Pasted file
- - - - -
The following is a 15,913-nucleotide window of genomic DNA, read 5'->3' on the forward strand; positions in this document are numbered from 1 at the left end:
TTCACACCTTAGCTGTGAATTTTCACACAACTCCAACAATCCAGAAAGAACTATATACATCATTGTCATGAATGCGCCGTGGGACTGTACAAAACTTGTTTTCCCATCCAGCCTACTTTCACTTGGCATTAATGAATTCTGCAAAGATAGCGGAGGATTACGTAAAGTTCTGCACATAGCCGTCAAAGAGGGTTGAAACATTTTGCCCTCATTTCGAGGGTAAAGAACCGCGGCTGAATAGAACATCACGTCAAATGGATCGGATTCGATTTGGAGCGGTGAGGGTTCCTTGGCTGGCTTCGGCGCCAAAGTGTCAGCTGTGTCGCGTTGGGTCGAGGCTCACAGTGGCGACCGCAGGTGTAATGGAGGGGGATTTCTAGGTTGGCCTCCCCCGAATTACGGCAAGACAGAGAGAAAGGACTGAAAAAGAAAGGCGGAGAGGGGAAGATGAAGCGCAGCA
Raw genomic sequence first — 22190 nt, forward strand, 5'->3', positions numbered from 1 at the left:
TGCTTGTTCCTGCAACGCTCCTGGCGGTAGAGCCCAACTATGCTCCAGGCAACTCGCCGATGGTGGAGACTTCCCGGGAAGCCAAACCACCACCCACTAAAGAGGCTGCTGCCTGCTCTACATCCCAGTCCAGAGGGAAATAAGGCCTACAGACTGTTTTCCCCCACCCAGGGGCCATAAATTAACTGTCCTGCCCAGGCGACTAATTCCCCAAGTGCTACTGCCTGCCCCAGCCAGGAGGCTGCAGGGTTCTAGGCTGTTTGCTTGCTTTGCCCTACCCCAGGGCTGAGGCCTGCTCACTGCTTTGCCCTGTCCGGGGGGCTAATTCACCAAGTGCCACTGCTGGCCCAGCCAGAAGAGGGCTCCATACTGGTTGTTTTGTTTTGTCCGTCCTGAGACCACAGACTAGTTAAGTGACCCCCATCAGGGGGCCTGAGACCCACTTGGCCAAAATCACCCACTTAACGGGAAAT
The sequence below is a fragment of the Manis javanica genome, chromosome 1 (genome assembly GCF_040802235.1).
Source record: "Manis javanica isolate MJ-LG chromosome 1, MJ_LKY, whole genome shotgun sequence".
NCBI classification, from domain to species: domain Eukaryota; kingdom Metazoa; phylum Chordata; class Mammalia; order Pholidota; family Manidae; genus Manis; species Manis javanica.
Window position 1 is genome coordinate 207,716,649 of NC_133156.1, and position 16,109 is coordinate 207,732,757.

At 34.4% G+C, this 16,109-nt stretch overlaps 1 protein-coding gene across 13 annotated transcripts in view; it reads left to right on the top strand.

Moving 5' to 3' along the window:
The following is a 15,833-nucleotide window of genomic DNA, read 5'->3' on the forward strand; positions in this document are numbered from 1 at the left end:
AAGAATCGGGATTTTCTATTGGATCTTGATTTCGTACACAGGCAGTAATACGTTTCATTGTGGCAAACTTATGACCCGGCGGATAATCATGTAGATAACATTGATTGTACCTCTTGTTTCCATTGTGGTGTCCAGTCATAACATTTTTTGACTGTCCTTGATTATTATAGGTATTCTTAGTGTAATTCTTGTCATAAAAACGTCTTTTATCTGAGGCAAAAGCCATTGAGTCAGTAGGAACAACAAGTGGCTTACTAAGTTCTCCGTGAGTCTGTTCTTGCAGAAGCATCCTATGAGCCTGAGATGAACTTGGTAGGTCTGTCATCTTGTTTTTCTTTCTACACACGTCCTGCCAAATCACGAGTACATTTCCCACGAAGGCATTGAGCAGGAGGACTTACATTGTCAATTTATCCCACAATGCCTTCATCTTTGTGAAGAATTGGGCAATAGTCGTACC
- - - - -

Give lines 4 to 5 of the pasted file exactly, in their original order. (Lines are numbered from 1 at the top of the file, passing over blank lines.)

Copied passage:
TGCTTGTTCCTGCAACGCTCCTGGCGGTAGAGCCCAACTATGCTCCAGGCAACTCGCCGATGGTGGAGACTTCCCGGGAAGCCAAACCACCACCCACTAAAGAGGCTGCTGCCTGCTCTACATCCCAGTCCAGAGGGAAATAAGGCCTACAGACTGTTTTCCCCCACCCAGGGGCCATAAATTAACTGTCCTGCCCAGGCGACTAATTCCCCAAGTGCTACTGCCTGCCCCAGCCAGGAGGCTGCAGGGTTCTAGGCTGTTTGCTTGCTTTGCCCTACCCCAGGGCTGAGGCCTGCTCACTGCTTTGCCCTGTCCGGGGGGCTAATTCACCAAGTGCCACTGCTGGCCCAGCCAGAAGAGGGCTCCATACTGGTTGTTTTGTTTTGTCCGTCCTGAGACCACAGACTAGTTAAGTGACCCCCATCAGGGGGCCTGAGACCCACTTGGCCAAAATCACCCACTTAACGGGAAAT
The sequence below is a fragment of the Manis javanica genome, chromosome 1 (genome assembly GCF_040802235.1).